The take-out of new life insurance policies was at clearly elevated levels during the Covid-19 pandemic, shows a recent study by ETLA Economic Research. New business in voluntary life insurance jumped by 20% in the first half of 2020, and the average sum insured also increased significantly during the early stages of the pandemic. The study found that the take-out of new policies increased especially among highly educated people and people with high life insurance deficits.
While the Finnish social security system provides survivors’ pensions for the family, these pensions usually cover only part of the monetary losses resulting from the death of a breadwinner. Many therefore supplement their death cover with voluntary life insurance to maintain their previous living standard. However, most Finnish households do not carry term life insurance that would fully cover the monetary losses arising from the death of a breadwinner. This deficit is called the life insurance gap.
ETLA’s recent study “The Effects of COVID-19 Pandemic on (New) Life Insurances (ETLA Working Papers 107)” shows that the take-out of new life insurance policies was at a clearly higher level during the pandemic. In the first half of 2020, new business in life insurance was 20% higher than in the corresponding time periods in 2018 and 2019. The increase was particularly marked in February and March 2020. The average sum insured also increased by 16%.
The study also found that life insurance demand responded strongly to the number of Covid infections, Covid-related deaths and people tested for Covid: in each measure, an increase of 10% implied an increase of 1% in the number of new life insurances.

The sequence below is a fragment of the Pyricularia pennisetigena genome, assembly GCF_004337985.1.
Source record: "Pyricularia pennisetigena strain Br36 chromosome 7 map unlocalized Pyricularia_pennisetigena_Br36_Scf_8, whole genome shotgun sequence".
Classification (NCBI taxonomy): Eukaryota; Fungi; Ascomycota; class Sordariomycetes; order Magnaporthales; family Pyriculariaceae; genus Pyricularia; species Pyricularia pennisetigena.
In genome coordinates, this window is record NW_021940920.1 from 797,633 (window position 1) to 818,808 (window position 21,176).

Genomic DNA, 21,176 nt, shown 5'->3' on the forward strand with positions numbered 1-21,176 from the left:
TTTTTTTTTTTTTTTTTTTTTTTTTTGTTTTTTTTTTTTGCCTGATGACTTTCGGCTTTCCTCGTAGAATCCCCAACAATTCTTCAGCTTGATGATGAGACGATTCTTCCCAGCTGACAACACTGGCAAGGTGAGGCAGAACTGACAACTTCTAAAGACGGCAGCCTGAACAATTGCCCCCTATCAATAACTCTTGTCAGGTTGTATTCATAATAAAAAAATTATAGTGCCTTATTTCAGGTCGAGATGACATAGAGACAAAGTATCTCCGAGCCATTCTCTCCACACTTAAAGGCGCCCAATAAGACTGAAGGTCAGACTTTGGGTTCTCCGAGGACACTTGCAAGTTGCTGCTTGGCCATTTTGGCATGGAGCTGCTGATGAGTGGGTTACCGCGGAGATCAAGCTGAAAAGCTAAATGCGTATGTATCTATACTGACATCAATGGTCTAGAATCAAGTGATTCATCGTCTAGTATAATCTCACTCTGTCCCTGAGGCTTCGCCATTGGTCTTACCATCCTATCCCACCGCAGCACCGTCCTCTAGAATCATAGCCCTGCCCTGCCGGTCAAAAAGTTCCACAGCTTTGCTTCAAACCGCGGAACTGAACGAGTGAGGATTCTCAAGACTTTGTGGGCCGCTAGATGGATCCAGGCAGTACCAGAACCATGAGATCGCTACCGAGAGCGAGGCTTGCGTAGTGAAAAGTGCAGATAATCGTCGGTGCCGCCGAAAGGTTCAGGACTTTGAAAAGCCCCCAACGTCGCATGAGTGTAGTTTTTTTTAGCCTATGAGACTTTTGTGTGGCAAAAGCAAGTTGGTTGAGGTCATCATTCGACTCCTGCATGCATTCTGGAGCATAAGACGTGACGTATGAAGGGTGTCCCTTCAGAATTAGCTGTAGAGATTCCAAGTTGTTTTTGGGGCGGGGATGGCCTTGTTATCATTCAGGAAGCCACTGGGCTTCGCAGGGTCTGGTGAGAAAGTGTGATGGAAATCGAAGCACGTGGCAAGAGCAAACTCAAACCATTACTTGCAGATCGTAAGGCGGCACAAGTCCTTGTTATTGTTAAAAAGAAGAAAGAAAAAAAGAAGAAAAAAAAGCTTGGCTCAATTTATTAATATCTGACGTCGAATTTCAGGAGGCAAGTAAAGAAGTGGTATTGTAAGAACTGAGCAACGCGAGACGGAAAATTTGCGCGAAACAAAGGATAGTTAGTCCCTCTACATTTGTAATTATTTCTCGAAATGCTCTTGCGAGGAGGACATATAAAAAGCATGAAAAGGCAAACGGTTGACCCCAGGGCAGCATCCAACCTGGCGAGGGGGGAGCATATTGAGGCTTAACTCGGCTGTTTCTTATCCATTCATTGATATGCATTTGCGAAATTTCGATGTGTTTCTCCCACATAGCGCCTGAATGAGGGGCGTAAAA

In addition to examining the overall responses of insurance behaviour to the pandemic, the study also examined the insurance behaviour of different groups of people during the pandemic. According to Olli Ropponen, ETLA’s chief research scientist in charge of the study, the group-level analysis was the first of its kind in this particular area.
– The results of our study show that during the pandemic, the take-out of new policies increased especially among highly educated people and people who had high life insurance deficits or an existing life insurance policy taken out before the pandemic. These kinds of findings have not been made before. We worked on a more detailed level of analysis than previous studies on the effects of the Covid pandemic on life insurance. This significantly increases the reliability of the results, Ropponen says.
The study made use of individual-level insurance data on new term life, loan protection and joint cover insurance policies and their sums insured in the years 2018–2020.
Funded by Finance Finland, the study is a continuation of the study on the life insurance gap in Finland published by ETLA in 2022.